1964 National Book Award nominee
Publisher: Braziller (1964)
RICHARD KIM's breathtaking novel, THE MARTYRED (Penguin Classics; ISBN: 978-0-14-310640-1; $16.00; 240 pages; also available as an e-book), begins during the early weeks of the Korean War. Captain Lee, a young South Korean officer, is ordered to investigate the kidnapping and mass murder of North Korean ministers by Communist forces. For propaganda purposes, the priests are declared martyrs, but as he delves into the crime, Lee finds himself asking: what if they are not martyrs? What if they renounced their faith in the face of death, failing both God and country? Should the people be fed this lie? Part thriller, part mystery, part existential treatise, THE MARTYRED is a stunning meditation on truth, religion, and faith in the time of crisis.
"Written in a mood of total austerity; and yet the passion of the book is perpetually beating up against its seemingly barren surface ... I am deeply moved."
– Philip Roth
"An extraordinary book. To take one incident and through it express the universal need of the human heart for God ... the agony of doubt combined with the longing to believe, is difficult indeed. Kim has accomplished just this."
– Pearl S. Buck
"Kim's book stands out as one written in the great moral and psychological tradition of Job, Dostoevsky, and Albert Camus ... it is a magnificent achievement, and it will last."
– The New York Times Book Review
Originally published in 1964 by Braziller, The Martyred was reissued by Penguin Classics in May 2011, with an introduction by Heinz Insu Fenkl and an foreword by Susan Choi.
Publisher: Houghton Mifflin (1968)
Publisher: Praeger (1970)
University of California Press (1998, 2011)
In this classic tale, Richard E. Kim paints seven vivid scenes from a boyhood and early adolescence in Korea at the height of the Japanese occupation, 1932 to 1945. Taking its title from the grim fact that the occupiers forced the Koreans to renounce their own names and adopt Japanese names instead, the book follows one Korean family through the Japanese occupation to the surrender of the Japanese empire. Lost Names, which was praised in the New Yorker, the New York Times Book Review, and elsewhere, is at once a loving memory of family and a vivid portrayal of life in a time of anguish.
March 2011 marked the publication of UC Press's 40th Anniversary Edition of Lost Names: Scenes from a Korean Boyhood. The 40th Anniversary Edition includes a never-before-published speech by Richard Kim, given at the Fiftieth International PEN conference in 1987.
Originally published in 1964 by Praeger, Lost Names was reissued by the University of California Press in 1998, and a special 40th Anniversary Edition was released in 2011 with the new preface.
Richard E. Kim, 77, died June 23, 2009 at his home in Shutesbury, Massachusetts, surrounded by his family.
Kim, a celebrated novelist, essayist, and professor of literature, published his first novel, "The Martyred," in 1964 to wide critical acclaim. It was nominated for a National Book Award in 1965 and was translated into 14 languages. In his native Korea, it was made into a play, an opera, and a film. It was followed by "The Innocent" in 1968 and "Lost Names: Scenes from a Korean Boyhood" in 1970.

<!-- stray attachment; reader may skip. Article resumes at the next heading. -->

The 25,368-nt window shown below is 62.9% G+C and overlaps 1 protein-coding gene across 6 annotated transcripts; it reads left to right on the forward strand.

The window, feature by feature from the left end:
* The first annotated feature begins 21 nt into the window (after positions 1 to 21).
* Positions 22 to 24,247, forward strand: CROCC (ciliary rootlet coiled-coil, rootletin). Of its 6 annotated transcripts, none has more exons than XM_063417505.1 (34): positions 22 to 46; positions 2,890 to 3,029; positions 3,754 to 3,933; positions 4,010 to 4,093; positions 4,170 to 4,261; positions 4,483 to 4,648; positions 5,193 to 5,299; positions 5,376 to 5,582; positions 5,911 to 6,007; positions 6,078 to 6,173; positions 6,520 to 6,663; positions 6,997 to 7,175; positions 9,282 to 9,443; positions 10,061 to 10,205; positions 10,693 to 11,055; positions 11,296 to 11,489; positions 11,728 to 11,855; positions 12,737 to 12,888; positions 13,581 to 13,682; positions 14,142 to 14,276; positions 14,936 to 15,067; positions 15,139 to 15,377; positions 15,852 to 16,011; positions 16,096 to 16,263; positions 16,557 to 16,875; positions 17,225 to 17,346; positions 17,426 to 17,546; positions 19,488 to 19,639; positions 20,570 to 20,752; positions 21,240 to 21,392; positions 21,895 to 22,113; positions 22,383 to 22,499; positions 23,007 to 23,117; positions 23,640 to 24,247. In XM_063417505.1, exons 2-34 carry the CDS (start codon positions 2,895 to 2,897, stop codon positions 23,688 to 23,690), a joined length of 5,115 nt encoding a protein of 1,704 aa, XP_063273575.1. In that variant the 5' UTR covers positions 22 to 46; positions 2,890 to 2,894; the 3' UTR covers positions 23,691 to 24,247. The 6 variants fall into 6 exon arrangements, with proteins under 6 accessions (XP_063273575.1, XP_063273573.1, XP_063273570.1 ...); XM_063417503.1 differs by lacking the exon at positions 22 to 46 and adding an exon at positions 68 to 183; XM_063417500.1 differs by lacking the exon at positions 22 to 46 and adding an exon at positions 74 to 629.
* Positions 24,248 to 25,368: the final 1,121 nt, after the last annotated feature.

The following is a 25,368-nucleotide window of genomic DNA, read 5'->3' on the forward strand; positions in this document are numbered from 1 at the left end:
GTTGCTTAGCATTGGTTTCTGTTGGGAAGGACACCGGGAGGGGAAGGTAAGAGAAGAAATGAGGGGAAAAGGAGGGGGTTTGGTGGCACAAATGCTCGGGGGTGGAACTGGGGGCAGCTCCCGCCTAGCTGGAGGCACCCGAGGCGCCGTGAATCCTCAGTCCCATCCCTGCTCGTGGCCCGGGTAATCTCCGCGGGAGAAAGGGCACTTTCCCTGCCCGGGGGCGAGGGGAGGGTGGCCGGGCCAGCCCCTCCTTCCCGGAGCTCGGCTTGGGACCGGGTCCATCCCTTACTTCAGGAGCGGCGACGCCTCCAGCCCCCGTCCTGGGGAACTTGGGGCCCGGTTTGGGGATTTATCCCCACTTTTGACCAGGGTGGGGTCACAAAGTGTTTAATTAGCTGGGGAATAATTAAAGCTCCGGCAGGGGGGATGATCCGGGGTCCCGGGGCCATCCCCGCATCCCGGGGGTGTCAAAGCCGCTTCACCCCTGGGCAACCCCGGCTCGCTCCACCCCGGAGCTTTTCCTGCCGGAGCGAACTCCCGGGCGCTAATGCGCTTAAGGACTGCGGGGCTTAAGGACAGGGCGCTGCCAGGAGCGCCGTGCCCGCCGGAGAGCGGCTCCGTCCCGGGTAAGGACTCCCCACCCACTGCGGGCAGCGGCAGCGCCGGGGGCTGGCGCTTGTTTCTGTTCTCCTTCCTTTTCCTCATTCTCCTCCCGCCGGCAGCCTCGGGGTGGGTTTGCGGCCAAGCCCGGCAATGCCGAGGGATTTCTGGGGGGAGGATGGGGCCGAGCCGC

Kim Eun Kook, a naturalized U.S. citizen, was born in 1932 in Hamheung in North Korea. After serving in the Republic of South Korea military during the Korean War, he came to the United States in 1955.
He was educated at Middlebury College in Vermont, where he studied political science and history, 1955-59; at Johns Hopkins University (M.A. in writing, 1960); at the University of Iowa's Writers Workshop (M.F.A., 1962); and at Harvard University (M.A. in Far Eastern languages and literature, 1963).
His academic experience included various professorships in English at the University of Massachusetts at Amherst, Syracuse University, San Diego State University, and at Seoul National University, where he was a Fulbright professor from 1981 to 83.
His many awards and honors included a Ford Foundation Foreign Area Fellowship (1962-63), a Guggenheim Fellowship (1966), and a National Endowment for the Arts Literary Fellowship (1978-79).
He was the founder and president of Trans-Lit Agency, a literary agency devoted to establishing international copyrights for works being published in Korea.
His photo essay book, "Lost Koreans in China and the Soviet Union: Photo-Essays," was published in 1989. His documentary work, for KBS-TV of Seoul, included "200 Years of Christianity in Korea" (1981), "The Korean War" (1983), "On Japan" (1984), "Reflections on the Wartime Massacres" (1985), "A Passage to Manchuria" (1987), "In Search of Lost Koreans in the Soviet Union" (1988), and "The Great Trans-Siberian Railway" (1989). He was a columnist for "The Korea Herald" and "The Chosun Ilbo" (Korea Daily) in Seoul, 1981-84.
He is survived by his wife Penelope, his son David of Washington, D.C., and his daughter Melissa, of Portland, Maine, his sister Eun Kyoung Ahn of Seoul, Korea, his brother Eun Yong Kim, of Orinda, California, four grandchildren, Anna, Jackson, Ryan and Christian, and five nieces and nephews, Sumy Ahn, Suzin Ahn, Renee Hafer, Steven Kim, and Miranne Kim. His sister Sylvia Lee of Walnut Creek, California, passed away in 2017.
A Study Guide for Lost Names from The Korea Society [PDF file]
History as Literature, Literature as History: From Education About Asia magazine, Fall 1999, articles including an interview by EAA editorial board member Kathy Masalski with Richard E. Kim and essays by a junior high, senior high school, and university instructor on how they have used Lost Names as a highly effective teaching tool.